[Milton-L] had removd

Michael Gillum mgillum at unca.edu
Mon Apr 7 12:47:42 EDT 2014


Regarding "God makes quite clear that the sincere prayer etc. to which he
will respond will come to him precisely because he makes it happen." Is it
really so clear? PL's God in Book 3 says emphatically that, while everyone
will receive prevenient grace, not everyone will take advantage of it. In
Arminian thought generally and in Milton's belief, prevenient grace makes
repentance possible rather than "making it happen." Prevenient grace
is sufficient to allow people to choose to repent, but is not in itself
sufficient to salvation. Salvation requires voluntary repentance and faith,
which then evokes saving grace from God. DDC is quite explicit about how
the two forms of grace operate. Admittedly, it is not so clear in PL,
because the Book 11 passage says prevenient grace caused A&E to be
regenerate, while the Book 3 passage says that it merely softens stony
hearts, which still must respond appropriately to God's persistent calling.
So we could either embrace the contradiction, or we could understand that
the Book 11 passage is a shorthand account of the more complex process God
describes in Book 3 and Milton describes in DDC.


On Mon, Apr 7, 2014 at 12:10 PM, JD Fleming <jfleming at sfu.ca> wrote:

> But the fact remains, as I said earlier (a point which you ignore below)
> that there is zero indication at the beginning of 11 (contrary to a claim
> you made previously) that A and E are "free to accept or reject" that
> prevenient grace--indeed the passage could scarcely make that a less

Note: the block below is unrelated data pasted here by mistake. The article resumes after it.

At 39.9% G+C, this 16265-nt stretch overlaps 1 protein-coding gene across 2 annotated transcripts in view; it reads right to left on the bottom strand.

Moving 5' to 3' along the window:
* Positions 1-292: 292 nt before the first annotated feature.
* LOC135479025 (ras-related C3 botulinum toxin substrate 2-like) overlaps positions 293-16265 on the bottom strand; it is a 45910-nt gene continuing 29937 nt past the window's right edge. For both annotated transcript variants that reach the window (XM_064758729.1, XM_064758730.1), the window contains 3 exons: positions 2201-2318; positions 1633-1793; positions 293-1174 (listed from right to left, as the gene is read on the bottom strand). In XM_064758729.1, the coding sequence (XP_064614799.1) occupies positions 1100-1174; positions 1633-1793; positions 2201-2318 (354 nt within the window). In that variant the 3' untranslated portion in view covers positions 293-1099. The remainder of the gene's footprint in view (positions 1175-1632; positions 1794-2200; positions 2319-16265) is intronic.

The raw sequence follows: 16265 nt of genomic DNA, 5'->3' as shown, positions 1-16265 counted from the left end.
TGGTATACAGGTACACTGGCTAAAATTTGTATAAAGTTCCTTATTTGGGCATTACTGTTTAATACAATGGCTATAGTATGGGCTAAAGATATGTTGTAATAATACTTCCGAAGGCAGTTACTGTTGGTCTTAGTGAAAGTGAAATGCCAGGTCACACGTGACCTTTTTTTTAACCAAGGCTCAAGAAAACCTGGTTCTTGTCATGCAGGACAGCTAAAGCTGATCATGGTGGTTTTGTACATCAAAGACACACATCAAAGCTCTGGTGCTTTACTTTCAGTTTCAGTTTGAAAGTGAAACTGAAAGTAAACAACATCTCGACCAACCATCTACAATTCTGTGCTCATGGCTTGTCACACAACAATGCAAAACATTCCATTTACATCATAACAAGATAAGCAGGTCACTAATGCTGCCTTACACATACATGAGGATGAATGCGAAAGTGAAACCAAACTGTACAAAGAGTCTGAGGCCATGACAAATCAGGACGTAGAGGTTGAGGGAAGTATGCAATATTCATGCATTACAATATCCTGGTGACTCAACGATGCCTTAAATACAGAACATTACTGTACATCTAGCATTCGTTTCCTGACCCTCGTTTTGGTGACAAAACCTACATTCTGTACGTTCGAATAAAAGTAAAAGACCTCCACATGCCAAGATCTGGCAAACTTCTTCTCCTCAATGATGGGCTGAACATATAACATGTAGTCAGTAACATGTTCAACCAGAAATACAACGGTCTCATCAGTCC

> sustainable reading. Here, in 3, we certainly have an Arminian soteriology,
> but that is to say a soteriology articulated as "Calvinism plus": some just
> plain elect (such is my will), without the rest being symmetrically shut
> out as reprobate. And even for the latter, God makes quite clear that the
> sincere prayer etc. to which he will respond will come to him precisely
> because he makes it happen. A good thing, to be sure; but one that occurs
> through human freedom? Only through significant equivocation.
>
>
>
> Look: my dog in this fight was not in the first place theological at
> all--rather I was after making a point about the semi-viability of the
> deceived/undeceived distinction, based on the great hermeneutic
> significance of the Abdiel episode. I don't think, in PL, that M is
> primarily concerned with offering a systematic theology (that's what CD is
> for).
>
> ------------------------------
> *From: *"alan horn" <alanshorn at gmail.com>
> *To: *"John Milton Discussion List" <milton-l at lists.richmond.edu>
> *Sent: *Sunday, 6 April, 2014 20:54:32
> *Subject: *Re: [Milton-L] had removd
>
>
> "[R]emov'd / The stonie from thir hearts" is an echo of the Father's
> decree on the subject of grace in Book III:
>
> Man shall not quite be lost, but sav'd who will,
> Yet not of will in him, but grace in me
> Freely voutsaft; once more I will renew
> His lapsed powers, though forfeit and enthrall'd
> By sin to foul exorbitant desires;
> Upheld by me, yet once more he shall stand
> On even ground against his mortal foe,
> By me upheld, that he may know how frail
> His fall'n condition is, and to me ow